Stanford Receiver Seeks Rapid Sale of Private-Equity Stake

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The court-appointed receiver for R. Allen Stanford ‘s businesses asked for emergency approval to sell the accused swindler’s stake in two limited partnerships by next week to avoid meeting cash calls or diluting the investments.

“The sale of these investments will allow the receivership estate to avoid having to choose between injecting millions of dollars worth of capital into the partnerships or defaulting under the agreements,” Kevin Sadler, a lawyer for receiver Ralph Janvey, said in papers filed yesterday in federal court in Dallas.

Stanford’s companies are already past-due on $2.5 million in capital calls issued by two Israeli development funds since the U.S. Securities and Exchange Commission sued Stanford and seized his businesses in February, Sadler said in the filing. If the stakes aren’t sold by July 27, Stanford’s $14.3 million investment in the two funds will shrink to $400,000.

Janvey, who is selling the Texas financier’s assets to repay investors who were allegedly defrauded of more than $7 billion, asked U.S. District Judge David Godbey last week for permission to hire an adviser to analyze and sell Stanford’s estimated $650 million private-equity portfolio.

Dick DeGuerin, Stanford’s criminal-defense lawyer, told Bloomberg last week that the private-equity portfolio was worth at least $1.9 billion, while Janvey said it was probably worth far less than Stanford’s records indicated.

Janvey’s advisers negotiated a sale price of $4.1 million for the stakes in Israel Opportunity Fund I and II, which would generate $1.6 million in cash for the receivership estate, Sadler said. The remaining $2.5 million would go to cover the outstanding capital calls and relieve the Stanford companies of $61 million in future capital commitments to the two funds.

‘Fire Sales’

Stanford, who denies any wrongdoing, is fighting criminal charges and SEC claims that he ran a Ponzi scheme that paid investors “improbable if not impossible” returns on bogus certificates of deposit sold by Antigua-based Stanford International Bank Ltd. Stanford has criticized Janvey for conducting “fire sales” of assets and businesses that the receiver doesn’t understand.

“Allen Stanford made many investments that would take years to mature, where the investments would bring excellent returns, but only if allowed to mature,” DeGuerin said yesterday in an e-mail. Janvey’s plans to “prematurely” sell assets such as undeveloped real estate or commercial banks in Latin America “does not bring maximum value and frequently causes what would have been a money-making investment to be a loser,” DeGuerin said.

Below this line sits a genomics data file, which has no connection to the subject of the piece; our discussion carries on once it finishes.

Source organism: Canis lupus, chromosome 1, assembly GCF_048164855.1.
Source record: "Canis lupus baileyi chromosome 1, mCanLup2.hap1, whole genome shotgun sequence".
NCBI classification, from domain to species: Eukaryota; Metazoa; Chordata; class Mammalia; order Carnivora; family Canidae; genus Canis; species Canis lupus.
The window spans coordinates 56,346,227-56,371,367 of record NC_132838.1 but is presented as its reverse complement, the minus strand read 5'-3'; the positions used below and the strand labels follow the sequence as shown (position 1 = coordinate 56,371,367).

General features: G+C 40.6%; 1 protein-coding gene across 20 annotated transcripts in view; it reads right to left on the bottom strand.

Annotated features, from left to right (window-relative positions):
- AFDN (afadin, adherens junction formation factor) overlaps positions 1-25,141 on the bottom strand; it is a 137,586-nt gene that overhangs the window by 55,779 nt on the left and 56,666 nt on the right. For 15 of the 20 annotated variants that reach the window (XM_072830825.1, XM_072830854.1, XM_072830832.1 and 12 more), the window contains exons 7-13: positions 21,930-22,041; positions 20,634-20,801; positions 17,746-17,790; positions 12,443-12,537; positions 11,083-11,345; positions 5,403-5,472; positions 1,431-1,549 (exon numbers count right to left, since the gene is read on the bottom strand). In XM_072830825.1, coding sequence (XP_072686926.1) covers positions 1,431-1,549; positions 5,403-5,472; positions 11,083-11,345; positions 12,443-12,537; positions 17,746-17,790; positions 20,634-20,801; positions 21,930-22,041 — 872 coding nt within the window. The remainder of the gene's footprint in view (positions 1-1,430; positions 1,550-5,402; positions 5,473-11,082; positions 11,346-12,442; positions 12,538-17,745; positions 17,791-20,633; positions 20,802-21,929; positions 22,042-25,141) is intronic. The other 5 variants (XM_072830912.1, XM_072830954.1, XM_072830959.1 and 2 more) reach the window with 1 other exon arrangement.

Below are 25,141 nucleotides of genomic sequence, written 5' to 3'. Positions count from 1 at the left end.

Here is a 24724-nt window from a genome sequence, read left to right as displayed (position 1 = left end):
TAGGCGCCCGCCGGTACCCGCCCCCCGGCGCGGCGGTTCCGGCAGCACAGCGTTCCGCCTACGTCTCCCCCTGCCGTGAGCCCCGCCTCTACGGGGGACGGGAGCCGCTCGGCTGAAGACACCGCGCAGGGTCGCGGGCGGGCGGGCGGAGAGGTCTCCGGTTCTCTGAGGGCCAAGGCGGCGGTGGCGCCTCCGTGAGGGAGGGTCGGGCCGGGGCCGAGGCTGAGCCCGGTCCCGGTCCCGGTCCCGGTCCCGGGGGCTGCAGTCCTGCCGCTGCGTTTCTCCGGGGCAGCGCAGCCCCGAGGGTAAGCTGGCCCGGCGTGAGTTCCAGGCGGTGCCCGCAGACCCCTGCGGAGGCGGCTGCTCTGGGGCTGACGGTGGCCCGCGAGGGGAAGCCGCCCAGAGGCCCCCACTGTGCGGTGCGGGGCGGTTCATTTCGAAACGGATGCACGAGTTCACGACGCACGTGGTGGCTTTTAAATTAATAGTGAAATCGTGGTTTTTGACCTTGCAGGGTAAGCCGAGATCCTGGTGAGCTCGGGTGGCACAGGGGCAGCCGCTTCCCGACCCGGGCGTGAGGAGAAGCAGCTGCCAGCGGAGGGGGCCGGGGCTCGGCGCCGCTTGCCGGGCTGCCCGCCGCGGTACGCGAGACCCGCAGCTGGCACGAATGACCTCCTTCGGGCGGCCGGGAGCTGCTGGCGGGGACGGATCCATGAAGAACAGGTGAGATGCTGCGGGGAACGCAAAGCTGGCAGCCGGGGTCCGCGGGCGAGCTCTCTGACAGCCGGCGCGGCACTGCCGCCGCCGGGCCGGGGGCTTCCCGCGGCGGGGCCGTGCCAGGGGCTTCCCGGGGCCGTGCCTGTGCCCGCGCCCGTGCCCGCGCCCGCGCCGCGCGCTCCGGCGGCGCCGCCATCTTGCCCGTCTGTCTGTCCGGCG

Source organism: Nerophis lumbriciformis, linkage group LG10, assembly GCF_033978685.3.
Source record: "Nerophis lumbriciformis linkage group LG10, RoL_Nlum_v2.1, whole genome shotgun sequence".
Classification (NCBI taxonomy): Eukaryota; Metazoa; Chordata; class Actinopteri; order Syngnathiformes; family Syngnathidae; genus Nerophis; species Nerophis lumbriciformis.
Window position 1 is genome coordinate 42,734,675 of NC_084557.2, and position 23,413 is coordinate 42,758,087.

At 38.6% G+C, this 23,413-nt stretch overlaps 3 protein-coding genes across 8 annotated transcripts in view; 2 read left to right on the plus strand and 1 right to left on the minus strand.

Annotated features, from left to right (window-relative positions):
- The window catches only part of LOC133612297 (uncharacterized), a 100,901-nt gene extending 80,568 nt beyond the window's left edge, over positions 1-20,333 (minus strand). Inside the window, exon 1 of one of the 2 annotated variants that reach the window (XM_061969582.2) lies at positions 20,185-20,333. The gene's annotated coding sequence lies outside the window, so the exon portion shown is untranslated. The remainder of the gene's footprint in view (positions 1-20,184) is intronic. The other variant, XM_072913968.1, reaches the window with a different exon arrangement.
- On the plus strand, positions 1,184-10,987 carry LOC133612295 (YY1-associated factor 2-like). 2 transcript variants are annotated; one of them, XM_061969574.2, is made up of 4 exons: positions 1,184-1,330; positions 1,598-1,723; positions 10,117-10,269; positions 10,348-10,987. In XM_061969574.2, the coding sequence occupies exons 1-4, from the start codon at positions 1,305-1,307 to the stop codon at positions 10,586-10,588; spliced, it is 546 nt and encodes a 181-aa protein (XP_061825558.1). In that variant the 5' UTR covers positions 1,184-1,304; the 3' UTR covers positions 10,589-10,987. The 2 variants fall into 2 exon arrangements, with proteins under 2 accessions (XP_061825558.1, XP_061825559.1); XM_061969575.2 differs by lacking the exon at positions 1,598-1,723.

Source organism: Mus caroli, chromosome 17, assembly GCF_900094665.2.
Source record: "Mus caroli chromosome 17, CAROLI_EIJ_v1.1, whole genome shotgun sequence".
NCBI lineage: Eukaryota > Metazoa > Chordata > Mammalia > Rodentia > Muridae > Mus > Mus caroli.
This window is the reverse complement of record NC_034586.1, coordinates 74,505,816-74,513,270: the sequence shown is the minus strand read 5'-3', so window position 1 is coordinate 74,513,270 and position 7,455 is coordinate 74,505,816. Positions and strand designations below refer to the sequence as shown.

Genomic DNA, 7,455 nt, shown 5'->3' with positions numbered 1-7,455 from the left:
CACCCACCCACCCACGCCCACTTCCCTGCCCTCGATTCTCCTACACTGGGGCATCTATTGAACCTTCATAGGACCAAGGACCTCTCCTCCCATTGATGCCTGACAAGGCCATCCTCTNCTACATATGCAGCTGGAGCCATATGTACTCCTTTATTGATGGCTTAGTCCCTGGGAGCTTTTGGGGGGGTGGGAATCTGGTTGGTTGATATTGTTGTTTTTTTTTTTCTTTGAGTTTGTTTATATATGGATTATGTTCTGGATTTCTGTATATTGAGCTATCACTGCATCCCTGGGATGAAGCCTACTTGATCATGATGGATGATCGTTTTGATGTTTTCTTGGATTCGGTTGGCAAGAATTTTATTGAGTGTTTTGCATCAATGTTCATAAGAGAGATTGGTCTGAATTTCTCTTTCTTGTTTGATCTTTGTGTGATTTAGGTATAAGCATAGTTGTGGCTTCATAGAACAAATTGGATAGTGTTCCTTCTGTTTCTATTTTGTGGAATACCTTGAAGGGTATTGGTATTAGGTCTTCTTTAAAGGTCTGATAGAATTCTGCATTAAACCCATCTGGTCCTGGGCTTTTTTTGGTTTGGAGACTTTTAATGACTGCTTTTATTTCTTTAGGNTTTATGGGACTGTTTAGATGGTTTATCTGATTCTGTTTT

Stanford is in jail awaiting trial on 21 felony counts of fraud, conspiracy and obstruction.

Clawback Lawsuits

Also yesterday, an investors’ advocate urged Godbey to act quickly to block Janvey from suing investors over proceeds they got from the Antiguan CDs. John J. Little said Janvey intends to sue about 300 investors to recover $600 million in so-called “clawback” actions before Aug. 3, the date Godbey has ordered all frozen customer accounts to be released. These suits will cause both the receiver and the investors to incur huge legal bills that will wipe out a large part of any benefit victims might see from the recovered funds, Little said in his filing.

Stanford’s lawyers filed papers yesterday asking Godbey to force Janvey to hand over assets and profits from Stanford’s coin and bullion unit, which was seized along with his other businesses. Janvey has said that the unit wasn’t part of the fraud scheme. Stanford claims he should be able to use those funds to pay his legal bills. Godbey has ruled Stanford can only pay legal expenses from funds he can prove aren’t tainted.

Plea Delay

In a criminal case against James M. Davis, the Stanford Financial Group Co. finance chief accused of helping perpetrate the fraud, U.S. District Judge David Hittner in Houston yesterday granted a request by David Finn, Davis’s lawyer, to postpone a court appearance for Davis to change his not guilty plea until Aug. 27

Finn had asked to postpone Davis’s initial Aug. 6 court date by two weeks because of a scheduling conflict. Federal prosecutors, who have spent hundreds of hours debriefing Davis, didn’t oppose the change.

Davis, 60, pleaded not guilty on July 13 to felony charges before a federal magistrate. His attorney said afterward that Davis planned to change that plea to guilty within two weeks.

The criminal case is U.S. v. Stanford, 09cr342, U.S. District Court, Southern District of Texas (Houston). The SEC case is Securities and Exchange Commission v. Stanford International Bank, 09cv298, U.S. District Court, Northern District of Texas (Dallas).


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